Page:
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The Magazine Of Queen's University

2019 Issue 3

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Quid novi: what's new on (and off) campus May 2018

Quid novi: what's new on (and off) campus May 2018

[photo of Queen's researchers and staff at Parliament Hill]
Andrew Meade

Queen's on the Hill

In April, a delegation of Queen’s researchers, staff, and students met with parliamentarians in Ottawa. The event promoted the university’s areas of strength in research and innovation while demonstrating support for the federal government’s recent investments in fundamental research.

McDonald Institute

On May 10, Queen’s launched the Arthur B. McDonald Canadian Astroparticle Physics Research Institute, named in honour of Nobel laureate Arthur McDonald, Professor Emeritus (Physics). In 2016, Queen’s received an investment of $63.7 million from the Government of Canada’s Canada First Research Excellence Fund. The money was earmarked to create a world-leading physics research centre. The institute,with its base at Queen’s, is a collective of eight universities and five affiliated research organizations from across Canada. Professor Tony Noble, Canada Research Chair in Subatomic Physics & Particle Astrophysics, has been appointed the institute’s first scientific director.

Along with the official launch and naming, the McDonald Institute also unveiled a new visitor centre in Stirling Hall. The visitor centre features a virtual reality setup that allows guests to travel though space and experience a solar storm. The centre also has an augmented reality sandbox that teaches guests about gravitational fields in an interactive and tactile manner.

Learn more: McDonald Institute.

Downlink event a stellar success

[photo of NASA astronaut Drew Feustel talking, via video, to an audience in Grant Hall from the International Space Station]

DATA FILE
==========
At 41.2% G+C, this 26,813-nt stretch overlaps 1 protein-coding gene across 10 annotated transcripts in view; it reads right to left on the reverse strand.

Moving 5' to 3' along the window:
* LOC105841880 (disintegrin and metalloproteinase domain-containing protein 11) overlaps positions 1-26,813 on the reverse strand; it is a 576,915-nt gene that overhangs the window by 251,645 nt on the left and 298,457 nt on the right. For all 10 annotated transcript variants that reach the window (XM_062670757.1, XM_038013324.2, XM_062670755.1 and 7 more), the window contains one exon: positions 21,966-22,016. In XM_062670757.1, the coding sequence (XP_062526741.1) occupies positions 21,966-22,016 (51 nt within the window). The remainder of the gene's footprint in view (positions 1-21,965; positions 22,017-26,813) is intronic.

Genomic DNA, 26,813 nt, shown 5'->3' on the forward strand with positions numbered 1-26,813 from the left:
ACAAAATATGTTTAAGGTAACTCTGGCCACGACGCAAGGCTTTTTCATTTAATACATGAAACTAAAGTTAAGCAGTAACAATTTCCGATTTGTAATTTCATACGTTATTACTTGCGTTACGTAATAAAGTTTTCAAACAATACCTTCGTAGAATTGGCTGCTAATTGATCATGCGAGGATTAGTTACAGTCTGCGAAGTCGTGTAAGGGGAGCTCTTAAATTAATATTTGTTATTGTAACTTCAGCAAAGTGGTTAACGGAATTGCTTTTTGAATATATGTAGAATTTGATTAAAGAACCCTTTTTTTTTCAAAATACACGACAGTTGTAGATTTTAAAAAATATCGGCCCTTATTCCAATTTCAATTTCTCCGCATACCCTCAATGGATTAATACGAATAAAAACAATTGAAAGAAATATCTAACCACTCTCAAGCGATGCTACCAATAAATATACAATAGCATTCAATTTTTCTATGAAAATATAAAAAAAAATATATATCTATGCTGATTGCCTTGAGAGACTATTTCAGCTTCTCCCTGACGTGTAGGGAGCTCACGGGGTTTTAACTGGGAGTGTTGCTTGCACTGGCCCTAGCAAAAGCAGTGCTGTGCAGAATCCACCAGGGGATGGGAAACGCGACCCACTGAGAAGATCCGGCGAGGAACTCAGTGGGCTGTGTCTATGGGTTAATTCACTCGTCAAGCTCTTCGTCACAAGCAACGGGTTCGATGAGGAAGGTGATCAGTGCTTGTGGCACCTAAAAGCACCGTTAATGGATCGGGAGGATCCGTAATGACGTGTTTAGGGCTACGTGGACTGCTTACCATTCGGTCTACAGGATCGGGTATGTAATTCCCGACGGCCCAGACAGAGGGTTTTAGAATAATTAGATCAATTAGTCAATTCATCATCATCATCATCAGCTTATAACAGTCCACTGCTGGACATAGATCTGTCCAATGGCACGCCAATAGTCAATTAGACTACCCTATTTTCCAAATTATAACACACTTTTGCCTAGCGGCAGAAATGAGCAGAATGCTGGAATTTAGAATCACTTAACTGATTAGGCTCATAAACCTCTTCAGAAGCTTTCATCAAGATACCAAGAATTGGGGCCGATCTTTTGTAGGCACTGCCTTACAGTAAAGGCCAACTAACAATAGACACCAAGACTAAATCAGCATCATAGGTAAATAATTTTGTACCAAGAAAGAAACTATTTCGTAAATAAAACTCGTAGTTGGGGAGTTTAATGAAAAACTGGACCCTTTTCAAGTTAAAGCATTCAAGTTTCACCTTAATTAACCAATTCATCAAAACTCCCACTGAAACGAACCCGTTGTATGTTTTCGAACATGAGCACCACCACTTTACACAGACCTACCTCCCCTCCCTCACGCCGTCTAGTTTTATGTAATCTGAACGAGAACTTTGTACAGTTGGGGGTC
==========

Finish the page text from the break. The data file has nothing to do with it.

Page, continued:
Astronaut Drew Feustel chats to people in Grant Hall via video downlink from the International Space Station. (Photo: Garrett Elliott)

On April 6, NASA astronaut Drew Feustel (PhD’95) checked in to Queen’s from his post at the International Space Station, 408 km above the Earth.  The live educational downlink was organized by Queen’s Marketing staff in collaboration with NASA Mission Control. Hundreds of people filled Grant Hall to hear Dr. Feustel answer questions about life in space.  The event was also livestreamed on Facebook live, enabling thousands more to watch from around the world.

Speakers before the downlink began included NASA post-doctoral fellow and planetary scientist Michelle Thompson (Artsci’11, Sc’11) as well as Nobel laureate Arthur Mcdonald, Nathalie Ouellette (MSc’12, PhD’16) of the Arthur B. McDonald Canadian Astroparticle Physics Research Institute, and Nandini Deshpande from the School of Rehabilitation Therapy. Dr. Thompson shared her experience applying to NASA and the Canadian Space Agency and about her research as a planetary scientist. Dr. McDonald explained how the SNOLAB and ISS have a lot in common as extreme environments for research. Dr. Ouellette discussed her research in astrophysics and how she works collaboratively with other research teams to unravel the mysteries of the universe. Dr. Deshpande walked through the research she conducted on astronauts at the Johnson Space Center to understand muscle atrophy and cardiovascular issues that affect them in space.